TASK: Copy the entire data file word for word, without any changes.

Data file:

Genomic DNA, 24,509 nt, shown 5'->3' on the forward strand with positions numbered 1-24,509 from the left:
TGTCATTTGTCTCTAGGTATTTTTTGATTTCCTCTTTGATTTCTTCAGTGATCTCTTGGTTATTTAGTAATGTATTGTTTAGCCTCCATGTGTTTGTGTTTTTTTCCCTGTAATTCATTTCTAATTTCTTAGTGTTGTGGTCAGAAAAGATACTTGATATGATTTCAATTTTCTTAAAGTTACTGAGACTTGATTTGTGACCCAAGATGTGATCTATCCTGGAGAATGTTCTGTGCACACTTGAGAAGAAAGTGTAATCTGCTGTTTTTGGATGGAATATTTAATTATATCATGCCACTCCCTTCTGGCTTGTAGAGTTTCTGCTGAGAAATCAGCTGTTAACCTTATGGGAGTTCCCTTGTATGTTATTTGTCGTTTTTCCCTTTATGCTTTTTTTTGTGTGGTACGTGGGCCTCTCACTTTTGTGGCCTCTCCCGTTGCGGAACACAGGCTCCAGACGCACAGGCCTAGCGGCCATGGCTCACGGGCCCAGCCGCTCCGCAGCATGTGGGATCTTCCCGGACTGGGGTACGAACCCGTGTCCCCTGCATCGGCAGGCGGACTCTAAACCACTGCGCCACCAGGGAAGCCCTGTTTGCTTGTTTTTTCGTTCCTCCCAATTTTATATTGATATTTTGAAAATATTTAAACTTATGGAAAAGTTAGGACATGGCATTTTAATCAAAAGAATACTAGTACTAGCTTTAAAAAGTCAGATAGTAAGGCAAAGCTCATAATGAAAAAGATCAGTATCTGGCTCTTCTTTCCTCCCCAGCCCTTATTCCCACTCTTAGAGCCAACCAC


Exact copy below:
Genomic DNA, 24,509 nt, shown 5'->3' on the forward strand with positions numbered 1-24,509 from the left:
TGTCATTTGTCTCTAGGTATTTTTTGATTTCCTCTTTGATTTCTTCAGTGATCTCTTGGTTATTTAGTAATGTATTGTTTAGCCTCCATGTGTTTGTGTTTTTTTCCCTGTAATTCATTTCTAATTTCTTAGTGTTGTGGTCAGAAAAGATACTTGATATGATTTCAATTTTCTTAAAGTTACTGAGACTTGATTTGTGACCCAAGATGTGATCTATCCTGGAGAATGTTCTGTGCACACTTGAGAAGAAAGTGTAATCTGCTGTTTTTGGATGGAATATTTAATTATATCATGCCACTCCCTTCTGGCTTGTAGAGTTTCTGCTGAGAAATCAGCTGTTAACCTTATGGGAGTTCCCTTGTATGTTATTTGTCGTTTTTCCCTTTATGCTTTTTTTTGTGTGGTACGTGGGCCTCTCACTTTTGTGGCCTCTCCCGTTGCGGAACACAGGCTCCAGACGCACAGGCCTAGCGGCCATGGCTCACGGGCCCAGCCGCTCCGCAGCATGTGGGATCTTCCCGGACTGGGGTACGAACCCGTGTCCCCTGCATCGGCAGGCGGACTCTAAACCACTGCGCCACCAGGGAAGCCCTGTTTGCTTGTTTTTTCGTTCCTCCCAATTTTATATTGATATTTTGAAAATATTTAAACTTATGGAAAAGTTAGGACATGGCATTTTAATCAAAAGAATACTAGTACTAGCTTTAAAAAGTCAGATAGTAAGGCAAAGCTCATAATGAAAAAGATCAGTATCTGGCTCTTCTTTCCTCCCCAGCCCTTATTCCCACTCTTAGAGCCAACCAC